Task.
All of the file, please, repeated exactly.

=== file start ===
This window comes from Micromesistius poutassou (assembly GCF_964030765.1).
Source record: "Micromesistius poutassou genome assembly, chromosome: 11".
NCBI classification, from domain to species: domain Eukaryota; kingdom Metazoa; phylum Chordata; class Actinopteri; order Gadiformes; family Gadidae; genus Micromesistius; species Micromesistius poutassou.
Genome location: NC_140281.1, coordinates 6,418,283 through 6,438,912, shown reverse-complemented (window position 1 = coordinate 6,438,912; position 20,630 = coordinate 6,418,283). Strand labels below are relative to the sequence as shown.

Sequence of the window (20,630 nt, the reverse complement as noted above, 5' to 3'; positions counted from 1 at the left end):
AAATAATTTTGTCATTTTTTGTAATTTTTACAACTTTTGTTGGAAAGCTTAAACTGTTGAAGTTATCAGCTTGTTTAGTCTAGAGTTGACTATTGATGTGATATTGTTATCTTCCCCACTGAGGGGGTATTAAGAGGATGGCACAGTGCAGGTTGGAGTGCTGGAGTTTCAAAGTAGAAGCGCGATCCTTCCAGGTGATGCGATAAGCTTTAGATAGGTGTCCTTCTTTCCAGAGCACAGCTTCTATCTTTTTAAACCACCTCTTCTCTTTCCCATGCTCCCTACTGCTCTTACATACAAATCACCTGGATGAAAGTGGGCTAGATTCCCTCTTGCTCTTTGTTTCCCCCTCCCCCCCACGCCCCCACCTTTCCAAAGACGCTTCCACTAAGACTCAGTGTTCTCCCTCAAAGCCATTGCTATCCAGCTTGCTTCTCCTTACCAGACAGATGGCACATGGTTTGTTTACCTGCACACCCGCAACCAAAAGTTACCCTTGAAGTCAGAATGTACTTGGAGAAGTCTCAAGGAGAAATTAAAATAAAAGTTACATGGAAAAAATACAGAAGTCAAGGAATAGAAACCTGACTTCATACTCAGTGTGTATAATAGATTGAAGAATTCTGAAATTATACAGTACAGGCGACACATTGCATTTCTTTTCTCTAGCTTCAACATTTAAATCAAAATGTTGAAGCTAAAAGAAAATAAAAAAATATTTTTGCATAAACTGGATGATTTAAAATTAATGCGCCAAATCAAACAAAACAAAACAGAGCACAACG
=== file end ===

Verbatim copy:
This window comes from Micromesistius poutassou (assembly GCF_964030765.1).
Source record: "Micromesistius poutassou genome assembly, chromosome: 11".
NCBI classification, from domain to species: domain Eukaryota; kingdom Metazoa; phylum Chordata; class Actinopteri; order Gadiformes; family Gadidae; genus Micromesistius; species Micromesistius poutassou.
Genome location: NC_140281.1, coordinates 6,418,283 through 6,438,912, shown reverse-complemented (window position 1 = coordinate 6,438,912; position 20,630 = coordinate 6,418,283). Strand labels below are relative to the sequence as shown.

Sequence of the window (20,630 nt, the reverse complement as noted above, 5' to 3'; positions counted from 1 at the left end):
AAATAATTTTGTCATTTTTTGTAATTTTTACAACTTTTGTTGGAAAGCTTAAACTGTTGAAGTTATCAGCTTGTTTAGTCTAGAGTTGACTATTGATGTGATATTGTTATCTTCCCCACTGAGGGGGTATTAAGAGGATGGCACAGTGCAGGTTGGAGTGCTGGAGTTTCAAAGTAGAAGCGCGATCCTTCCAGGTGATGCGATAAGCTTTAGATAGGTGTCCTTCTTTCCAGAGCACAGCTTCTATCTTTTTAAACCACCTCTTCTCTTTCCCATGCTCCCTACTGCTCTTACATACAAATCACCTGGATGAAAGTGGGCTAGATTCCCTCTTGCTCTTTGTTTCCCCCTCCCCCCCACGCCCCCACCTTTCCAAAGACGCTTCCACTAAGACTCAGTGTTCTCCCTCAAAGCCATTGCTATCCAGCTTGCTTCTCCTTACCAGACAGATGGCACATGGTTTGTTTACCTGCACACCCGCAACCAAAAGTTACCCTTGAAGTCAGAATGTACTTGGAGAAGTCTCAAGGAGAAATTAAAATAAAAGTTACATGGAAAAAATACAGAAGTCAAGGAATAGAAACCTGACTTCATACTCAGTGTGTATAATAGATTGAAGAATTCTGAAATTATACAGTACAGGCGACACATTGCATTTCTTTTCTCTAGCTTCAACATTTAAATCAAAATGTTGAAGCTAAAAGAAAATAAAAAAATATTTTTGCATAAACTGGATGATTTAAAATTAATGCGCCAAATCAAACAAAACAAAACAGAGCACAACG